March 31, 2023

Maximizing Your Enrollment Management: Best Practices for Institutional Forecasting

Leaders across institutions are grappling with a myriad of changes in a dynamic landscape. The missions and cultures of our institutions have been flexed significantly since the COVID-19 pandemic emerged in 2020. Recruitment and retention of staff and faculty has become more complex as remote opportunities abound. Anticipating enrollment across programs and modalities is a puzzle.

Recently I had the opportunity to speak on a panel with Michael K. Moore from the University of Arkansas System and Peace Bransberger, senior research analyst of WICHE. We discussed the many variables that affect enrollment, funding, and other key factors that make forecasting and planning in higher education challenging. We uncovered some core themes that can assist institutions in making more accurate and effective plans for the future. In order to make informed decisions, institutions should consider the following:

1. Leveraging Data:

Higher education institutions should use data to make informed decisions about future plans. This includes data on enrollment trends, funding levels, student demographics, and other relevant factors. Due to supply and demand, it is also more important than ever to consider market share and cost of acquisition.

2. Utilizing Multiple Forecasting Models:

To increase accuracy, institutions should use multiple forecasting models when making predictions about the future. This helps to identify potential outliers or trends that may not be captured by a single model. Additionally, it is important to update and refine these models regularly to reflect changes in the environment and to regularly monitor and adjust plans based on changing circumstances. This helps institutions stay agile and adapt to changing conditions. Transparency with partners is critical.

3. External Factors & Contingency Planning:

It is important to consider the external environment when forecasting and planning. This includes factors such as economic conditions, government policies, market competition, and social trends. By considering these factors, institutions can better understand how they may impact the institution and adjust plans accordingly. The development of contingency plans can include identifying potential budget cuts, program changes, or other actions that may need to be taken. As Michael stated in our discussion, “Failing fast is not really an option for a majority of institutions.”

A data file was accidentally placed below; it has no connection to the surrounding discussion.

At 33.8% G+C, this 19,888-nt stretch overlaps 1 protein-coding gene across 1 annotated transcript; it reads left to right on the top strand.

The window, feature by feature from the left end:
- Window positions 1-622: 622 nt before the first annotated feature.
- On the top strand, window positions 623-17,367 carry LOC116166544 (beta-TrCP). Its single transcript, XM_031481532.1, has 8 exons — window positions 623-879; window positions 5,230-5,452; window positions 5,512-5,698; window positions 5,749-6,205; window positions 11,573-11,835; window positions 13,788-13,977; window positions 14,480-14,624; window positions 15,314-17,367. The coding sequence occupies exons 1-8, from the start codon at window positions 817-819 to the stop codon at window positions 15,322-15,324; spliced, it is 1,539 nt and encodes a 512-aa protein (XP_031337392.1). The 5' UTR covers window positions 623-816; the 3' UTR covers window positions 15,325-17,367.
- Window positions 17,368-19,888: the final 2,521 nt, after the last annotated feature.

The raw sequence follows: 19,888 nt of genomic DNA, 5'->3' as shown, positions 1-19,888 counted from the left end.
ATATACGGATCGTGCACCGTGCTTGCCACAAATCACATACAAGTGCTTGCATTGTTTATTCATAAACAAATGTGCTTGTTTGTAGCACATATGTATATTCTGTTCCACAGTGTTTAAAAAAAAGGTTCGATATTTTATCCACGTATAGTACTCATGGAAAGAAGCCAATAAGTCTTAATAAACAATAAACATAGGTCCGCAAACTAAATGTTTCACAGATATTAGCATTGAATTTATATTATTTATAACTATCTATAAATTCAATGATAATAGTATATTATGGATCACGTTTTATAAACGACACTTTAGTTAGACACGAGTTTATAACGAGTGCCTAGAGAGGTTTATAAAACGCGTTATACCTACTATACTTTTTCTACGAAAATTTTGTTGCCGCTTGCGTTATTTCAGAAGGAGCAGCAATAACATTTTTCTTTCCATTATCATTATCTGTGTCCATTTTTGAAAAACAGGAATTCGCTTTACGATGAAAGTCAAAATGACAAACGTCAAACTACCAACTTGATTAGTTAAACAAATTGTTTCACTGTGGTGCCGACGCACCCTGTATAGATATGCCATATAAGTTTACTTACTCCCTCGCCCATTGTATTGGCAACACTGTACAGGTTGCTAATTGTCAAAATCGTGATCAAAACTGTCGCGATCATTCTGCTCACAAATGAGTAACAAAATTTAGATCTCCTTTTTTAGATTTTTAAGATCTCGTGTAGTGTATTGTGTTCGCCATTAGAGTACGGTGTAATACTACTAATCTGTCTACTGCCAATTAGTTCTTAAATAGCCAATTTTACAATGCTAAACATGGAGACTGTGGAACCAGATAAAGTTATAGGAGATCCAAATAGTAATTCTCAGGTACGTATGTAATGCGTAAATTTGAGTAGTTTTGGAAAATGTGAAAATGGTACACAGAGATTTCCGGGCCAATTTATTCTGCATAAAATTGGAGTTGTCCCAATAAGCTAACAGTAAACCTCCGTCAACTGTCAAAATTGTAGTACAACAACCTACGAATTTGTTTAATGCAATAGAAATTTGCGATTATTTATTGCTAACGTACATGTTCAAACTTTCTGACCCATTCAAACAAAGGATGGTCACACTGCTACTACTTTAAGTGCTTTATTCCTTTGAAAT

4. Establishing and Maintaining Relationships—Internally and Externally:

Innovation within enrollment typically refers to the development and implementation of new and creative strategies, tools, and techniques to attract, engage, and retain students. This can include innovative approaches to marketing and outreach, such as leveraging social media or utilizing data analytics to identify and target prospective students. It can also involve the use of technology to streamline and personalize the enrollment process, such as through online applications, virtual tours, or chatbots. Institutions should involve stakeholders in the forecasting and planning process, including faculty, staff, students, and community members. This helps to ensure that plans are realistic and that all perspectives are considered.

5. Economic Factors:

Higher education has long served in the role of preparing students for the workforce. Some critics argue that colleges and universities are not doing enough to provide students with practical skills and real-world experience. However, many institutions are responding to this criticism by offering more hands-on learning opportunities and partnering with employers to ensure that graduates have the skills and knowledge needed to succeed in the job market.

Finally, one of the most pressing issues facing higher education today is the lack of access and equity. Many students from underrepresented backgrounds face barriers to entry and struggle to succeed once they are enrolled. Institutions are working to address these issues through initiatives such as increasing financial aid and support services, implementing more inclusive admissions policies, and improving diversity and inclusion efforts on campus. Higher education also plays a critical role in advancing knowledge, fostering critical thinking and creativity, and promoting civic engagement. It is important for institutions to prioritize these broader goals alongside more practical concerns.

Institutional leaders are rising to the challenge of making higher education more accessible to students by strategically improving short and long-term plans, budgets, fiscal models, and workplaces to create a more operational environment that supports a critical runway for long-term value for students.

We’re going to be hosting an interactive workshop on Strategic Enrollment Management in the Post-Pandemic Era in Washington, DC on June 6, 2023 and would love to have you there! More details will be announced soon, but if you can't wait, you can pre-register now.

Picture of Kara Eldersveld smiling

Kara Eldersveld

Strategic Consulting Director, Online Program Experience

Kara Eldersveld specializes in developing transparent, mutually beneficial partnerships with colleges and universities that focus on prioritized growth opportunities. Every institution has a unique recipe for growth, and Eldersveld has a proven track record of assembling complex and strategic solutions that leverage expertise across academic program strategy, marketing, enrollment, and course design/development. Prior to Anthology, Eldersveld was the director of marketing and enrollment strategy at Rice University.